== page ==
Many people, myself included, hoped that Barack Obama's popularity abroad would enable the administration to get increased cooperation from our allies, thereby making key US foreign policy objectives easier to achieve. These hopes took a major blow recently when European NATO allies rejected the Administration's call to send more troops to Afghanistan:
US hopes of securing more troops for Afghanistan from its Nato allies were disappointed on Thursday as European countries refused to offer up many more soldiers despite pleas from Robert Gates, US defence secretary.
At a two-day meeting of Nato defence ministers in the Polish city of Krakow, Mr Gates said the new US administration "is prepared to make additional commitments to Afghanistan. But there clearly will be expectations that the allies must do more as well"....
However, other Nato allies, which have about 30,000 soldiers in Afghanistan, were prepared to offer only several hundred more to help secure the country during forthcoming elections...
During the campaign, Obama repeatedly emphasized that the Bush Administration had dropped the ball in Afghanistan and argued that it was imperative to send more troops there. He has made an Afghanistan "surge" the focal point of his War on Terror strategy. The fact that the European allies felt free to reject his pleas on this major priority at the very time when his popularity abroad is at its post-Bush peak is a very bad sign.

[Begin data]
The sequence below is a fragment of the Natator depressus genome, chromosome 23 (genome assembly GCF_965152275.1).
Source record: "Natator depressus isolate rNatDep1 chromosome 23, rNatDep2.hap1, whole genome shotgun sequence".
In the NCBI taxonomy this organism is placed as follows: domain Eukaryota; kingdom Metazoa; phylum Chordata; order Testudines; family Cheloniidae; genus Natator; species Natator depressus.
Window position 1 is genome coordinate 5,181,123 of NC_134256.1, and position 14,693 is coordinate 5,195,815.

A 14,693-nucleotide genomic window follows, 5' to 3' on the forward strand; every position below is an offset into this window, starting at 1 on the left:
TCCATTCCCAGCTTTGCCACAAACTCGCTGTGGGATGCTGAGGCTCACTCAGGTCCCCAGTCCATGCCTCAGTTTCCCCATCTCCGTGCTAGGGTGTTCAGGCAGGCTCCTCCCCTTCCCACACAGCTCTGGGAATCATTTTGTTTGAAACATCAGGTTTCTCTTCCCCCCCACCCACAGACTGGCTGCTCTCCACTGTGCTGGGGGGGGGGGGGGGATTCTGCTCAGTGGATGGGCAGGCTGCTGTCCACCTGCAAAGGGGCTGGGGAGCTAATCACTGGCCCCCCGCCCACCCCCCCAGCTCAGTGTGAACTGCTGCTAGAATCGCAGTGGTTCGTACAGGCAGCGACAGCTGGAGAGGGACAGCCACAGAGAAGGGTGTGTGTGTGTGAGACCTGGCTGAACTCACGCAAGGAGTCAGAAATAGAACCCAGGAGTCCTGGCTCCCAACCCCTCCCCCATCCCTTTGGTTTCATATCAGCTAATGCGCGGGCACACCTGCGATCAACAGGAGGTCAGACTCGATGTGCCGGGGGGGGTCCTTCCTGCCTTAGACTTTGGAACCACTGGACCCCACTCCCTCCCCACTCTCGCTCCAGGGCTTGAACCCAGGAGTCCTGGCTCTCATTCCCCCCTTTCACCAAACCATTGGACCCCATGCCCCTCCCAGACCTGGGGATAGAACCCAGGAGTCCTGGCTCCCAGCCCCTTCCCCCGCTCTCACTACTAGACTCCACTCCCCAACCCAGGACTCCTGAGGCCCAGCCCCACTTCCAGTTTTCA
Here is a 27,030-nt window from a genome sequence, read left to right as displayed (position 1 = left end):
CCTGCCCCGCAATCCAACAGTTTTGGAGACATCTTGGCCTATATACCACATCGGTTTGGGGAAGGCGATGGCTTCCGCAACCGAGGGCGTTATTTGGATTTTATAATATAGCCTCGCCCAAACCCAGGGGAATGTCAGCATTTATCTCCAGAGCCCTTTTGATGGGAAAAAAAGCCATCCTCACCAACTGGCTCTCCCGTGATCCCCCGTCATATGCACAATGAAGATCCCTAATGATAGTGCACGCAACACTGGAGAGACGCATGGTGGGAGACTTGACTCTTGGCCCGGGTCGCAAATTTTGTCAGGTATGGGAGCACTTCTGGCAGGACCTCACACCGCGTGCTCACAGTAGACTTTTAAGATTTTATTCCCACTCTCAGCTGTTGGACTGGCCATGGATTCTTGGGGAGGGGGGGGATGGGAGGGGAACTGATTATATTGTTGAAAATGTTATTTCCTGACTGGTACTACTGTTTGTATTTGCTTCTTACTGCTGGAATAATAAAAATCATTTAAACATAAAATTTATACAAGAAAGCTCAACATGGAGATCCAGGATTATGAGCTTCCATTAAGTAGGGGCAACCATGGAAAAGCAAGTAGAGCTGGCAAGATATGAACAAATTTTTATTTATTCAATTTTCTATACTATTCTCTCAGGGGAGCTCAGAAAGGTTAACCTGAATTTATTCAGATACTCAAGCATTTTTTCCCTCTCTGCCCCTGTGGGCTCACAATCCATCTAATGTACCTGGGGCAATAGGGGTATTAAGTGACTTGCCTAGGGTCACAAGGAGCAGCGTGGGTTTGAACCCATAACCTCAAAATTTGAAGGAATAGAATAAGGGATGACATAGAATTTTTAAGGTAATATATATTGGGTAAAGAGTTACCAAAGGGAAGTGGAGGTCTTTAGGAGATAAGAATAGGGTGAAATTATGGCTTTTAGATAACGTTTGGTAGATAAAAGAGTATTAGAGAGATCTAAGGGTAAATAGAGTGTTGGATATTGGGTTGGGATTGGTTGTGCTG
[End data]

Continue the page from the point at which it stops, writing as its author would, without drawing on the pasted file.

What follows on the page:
It's important not to paint the allies with too broad a brush. Some of them, such as Canada (2700 troops) and Poland (1600), have contributed combat troops out of proportion to their relative resources. It's understandable that these states don't want to give more. However, the big continental European states, including France (3300) and Germany (3500), have contributed very small forces relative to the size of their economies and populations, and have refused to allow even these limited contingents to actually be used in combat. Note that Canada and Poland (whose troops are deployed in the more dangerous eastern part of the country where combat operations are ongoing) have contributed almost two thirds as many troops as France and Germany, despite the fact that the latter have more than double the combined population of the former.
The allies' refusal to heed Obama's plea for more troops highlights the limitations of personal popularity as a tool for influencing allied policy. It also suggests that US-European differences over defense policy go beyond understandable anger over the flaws of the Bush Administration.
UPDATE: I can't put the point much better than NATO Secretary General Jaap De Hoop Scheffer of the Netherlands:
NATO's exasperated secretary general, Jaap De Hoop Scheffer, said if Europe wants a greater voice, it needs to do more.
"The Obama administration has already done a lot of what Europeans have asked for including announcing the closure of Guantanamo and a serious focus on climate change," he said. "Europe should also listen; When the United States asks for a serious partner, it does not just want advice, it wants and deserves someone to share the heavy lifting."